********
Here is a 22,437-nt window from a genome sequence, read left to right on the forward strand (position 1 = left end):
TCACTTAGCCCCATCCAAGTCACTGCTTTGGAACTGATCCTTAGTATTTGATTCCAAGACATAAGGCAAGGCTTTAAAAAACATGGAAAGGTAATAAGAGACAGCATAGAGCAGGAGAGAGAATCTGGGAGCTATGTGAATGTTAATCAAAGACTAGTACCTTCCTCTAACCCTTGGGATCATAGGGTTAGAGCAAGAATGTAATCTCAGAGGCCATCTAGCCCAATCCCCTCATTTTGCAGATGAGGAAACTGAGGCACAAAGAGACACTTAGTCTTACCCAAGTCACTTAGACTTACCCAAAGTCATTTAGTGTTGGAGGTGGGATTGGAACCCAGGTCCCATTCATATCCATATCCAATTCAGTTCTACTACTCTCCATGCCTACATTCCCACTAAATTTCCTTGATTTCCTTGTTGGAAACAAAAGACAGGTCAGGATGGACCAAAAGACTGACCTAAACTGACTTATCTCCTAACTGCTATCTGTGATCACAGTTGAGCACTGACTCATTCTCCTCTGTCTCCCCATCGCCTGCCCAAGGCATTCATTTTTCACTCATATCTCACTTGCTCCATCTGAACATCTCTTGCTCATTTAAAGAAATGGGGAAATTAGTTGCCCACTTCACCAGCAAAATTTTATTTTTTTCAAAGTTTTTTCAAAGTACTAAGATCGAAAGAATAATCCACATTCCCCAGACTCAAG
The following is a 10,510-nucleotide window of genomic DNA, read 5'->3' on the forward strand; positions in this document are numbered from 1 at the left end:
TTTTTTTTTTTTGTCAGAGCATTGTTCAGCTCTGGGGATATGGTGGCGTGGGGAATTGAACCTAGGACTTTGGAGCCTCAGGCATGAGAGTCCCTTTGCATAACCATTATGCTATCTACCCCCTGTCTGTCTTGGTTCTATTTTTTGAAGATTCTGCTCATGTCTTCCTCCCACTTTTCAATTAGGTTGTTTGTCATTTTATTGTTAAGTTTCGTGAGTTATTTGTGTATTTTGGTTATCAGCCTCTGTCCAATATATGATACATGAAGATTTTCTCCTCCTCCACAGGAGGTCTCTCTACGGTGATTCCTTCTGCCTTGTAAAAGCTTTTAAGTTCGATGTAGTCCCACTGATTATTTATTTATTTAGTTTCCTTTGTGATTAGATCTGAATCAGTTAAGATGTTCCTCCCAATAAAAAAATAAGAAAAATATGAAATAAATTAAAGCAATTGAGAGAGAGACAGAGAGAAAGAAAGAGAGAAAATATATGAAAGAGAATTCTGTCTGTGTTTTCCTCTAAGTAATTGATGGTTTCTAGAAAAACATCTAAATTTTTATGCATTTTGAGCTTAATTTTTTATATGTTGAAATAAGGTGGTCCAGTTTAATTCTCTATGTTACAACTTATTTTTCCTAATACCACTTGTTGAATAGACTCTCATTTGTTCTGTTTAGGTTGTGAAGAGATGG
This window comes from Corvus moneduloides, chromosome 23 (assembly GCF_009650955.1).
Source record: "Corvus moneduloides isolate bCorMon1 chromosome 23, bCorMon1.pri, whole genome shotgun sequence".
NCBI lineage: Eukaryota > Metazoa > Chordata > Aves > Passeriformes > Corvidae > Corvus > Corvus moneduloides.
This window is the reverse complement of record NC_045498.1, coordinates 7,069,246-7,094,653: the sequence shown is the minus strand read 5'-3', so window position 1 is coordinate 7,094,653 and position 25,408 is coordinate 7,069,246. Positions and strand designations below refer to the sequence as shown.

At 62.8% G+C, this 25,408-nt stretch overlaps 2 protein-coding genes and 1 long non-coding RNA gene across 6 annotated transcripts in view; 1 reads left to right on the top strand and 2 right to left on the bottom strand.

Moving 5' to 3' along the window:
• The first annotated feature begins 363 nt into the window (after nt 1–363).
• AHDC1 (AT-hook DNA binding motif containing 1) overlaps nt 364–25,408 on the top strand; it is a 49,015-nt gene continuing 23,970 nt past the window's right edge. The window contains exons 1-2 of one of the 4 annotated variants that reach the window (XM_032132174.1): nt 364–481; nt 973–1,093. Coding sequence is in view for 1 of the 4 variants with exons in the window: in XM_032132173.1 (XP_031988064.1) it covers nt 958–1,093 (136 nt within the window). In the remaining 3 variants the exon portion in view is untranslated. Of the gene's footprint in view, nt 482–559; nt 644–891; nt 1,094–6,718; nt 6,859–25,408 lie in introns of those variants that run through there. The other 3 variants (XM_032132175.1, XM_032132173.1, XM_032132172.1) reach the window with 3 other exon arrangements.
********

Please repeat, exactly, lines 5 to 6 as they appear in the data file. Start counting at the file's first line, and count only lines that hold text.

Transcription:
This window comes from Corvus moneduloides, chromosome 23 (assembly GCF_009650955.1).
Source record: "Corvus moneduloides isolate bCorMon1 chromosome 23, bCorMon1.pri, whole genome shotgun sequence".